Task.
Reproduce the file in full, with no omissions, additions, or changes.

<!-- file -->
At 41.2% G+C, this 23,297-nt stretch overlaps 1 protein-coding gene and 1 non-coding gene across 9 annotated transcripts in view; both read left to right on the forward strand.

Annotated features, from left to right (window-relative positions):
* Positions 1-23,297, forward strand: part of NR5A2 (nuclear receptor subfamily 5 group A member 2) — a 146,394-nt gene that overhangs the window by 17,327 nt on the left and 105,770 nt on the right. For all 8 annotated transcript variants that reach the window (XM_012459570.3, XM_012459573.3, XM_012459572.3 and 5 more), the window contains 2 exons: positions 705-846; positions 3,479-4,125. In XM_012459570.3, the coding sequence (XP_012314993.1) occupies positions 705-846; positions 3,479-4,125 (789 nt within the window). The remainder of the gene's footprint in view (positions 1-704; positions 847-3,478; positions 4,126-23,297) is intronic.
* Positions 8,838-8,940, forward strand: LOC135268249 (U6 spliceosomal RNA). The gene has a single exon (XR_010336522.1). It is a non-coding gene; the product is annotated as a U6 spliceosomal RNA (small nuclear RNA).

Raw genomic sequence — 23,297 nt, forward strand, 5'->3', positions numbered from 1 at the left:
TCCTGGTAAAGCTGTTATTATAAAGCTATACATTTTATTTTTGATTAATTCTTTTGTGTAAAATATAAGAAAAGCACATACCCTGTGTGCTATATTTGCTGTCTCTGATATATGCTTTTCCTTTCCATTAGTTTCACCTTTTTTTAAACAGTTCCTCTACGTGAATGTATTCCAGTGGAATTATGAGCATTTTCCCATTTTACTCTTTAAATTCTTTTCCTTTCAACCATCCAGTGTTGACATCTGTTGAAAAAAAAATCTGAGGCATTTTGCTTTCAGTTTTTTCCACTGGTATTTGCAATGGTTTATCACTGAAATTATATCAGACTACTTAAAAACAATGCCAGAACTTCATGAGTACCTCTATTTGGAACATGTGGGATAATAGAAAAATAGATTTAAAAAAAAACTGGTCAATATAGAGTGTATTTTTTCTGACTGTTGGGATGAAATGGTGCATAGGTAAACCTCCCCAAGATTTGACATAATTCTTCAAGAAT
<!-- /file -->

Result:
At 41.2% G+C, this 23,297-nt stretch overlaps 1 protein-coding gene and 1 non-coding gene across 9 annotated transcripts in view; both read left to right on the forward strand.

Annotated features, from left to right (window-relative positions):
* Positions 1-23,297, forward strand: part of NR5A2 (nuclear receptor subfamily 5 group A member 2) — a 146,394-nt gene that overhangs the window by 17,327 nt on the left and 105,770 nt on the right. For all 8 annotated transcript variants that reach the window (XM_012459570.3, XM_012459573.3, XM_012459572.3 and 5 more), the window contains 2 exons: positions 705-846; positions 3,479-4,125. In XM_012459570.3, the coding sequence (XP_012314993.1) occupies positions 705-846; positions 3,479-4,125 (789 nt within the window). The remainder of the gene's footprint in view (positions 1-704; positions 847-3,478; positions 4,126-23,297) is intronic.
* Positions 8,838-8,940, forward strand: LOC135268249 (U6 spliceosomal RNA). The gene has a single exon (XR_010336522.1). It is a non-coding gene; the product is annotated as a U6 spliceosomal RNA (small nuclear RNA).

Raw genomic sequence — 23,297 nt, forward strand, 5'->3', positions numbered from 1 at the left:
TCCTGGTAAAGCTGTTATTATAAAGCTATACATTTTATTTTTGATTAATTCTTTTGTGTAAAATATAAGAAAAGCACATACCCTGTGTGCTATATTTGCTGTCTCTGATATATGCTTTTCCTTTCCATTAGTTTCACCTTTTTTTAAACAGTTCCTCTACGTGAATGTATTCCAGTGGAATTATGAGCATTTTCCCATTTTACTCTTTAAATTCTTTTCCTTTCAACCATCCAGTGTTGACATCTGTTGAAAAAAAAATCTGAGGCATTTTGCTTTCAGTTTTTTCCACTGGTATTTGCAATGGTTTATCACTGAAATTATATCAGACTACTTAAAAACAATGCCAGAACTTCATGAGTACCTCTATTTGGAACATGTGGGATAATAGAAAAATAGATTTAAAAAAAAACTGGTCAATATAGAGTGTATTTTTTCTGACTGTTGGGATGAAATGGTGCATAGGTAAACCTCCCCAAGATTTGACATAATTCTTCAAGAAT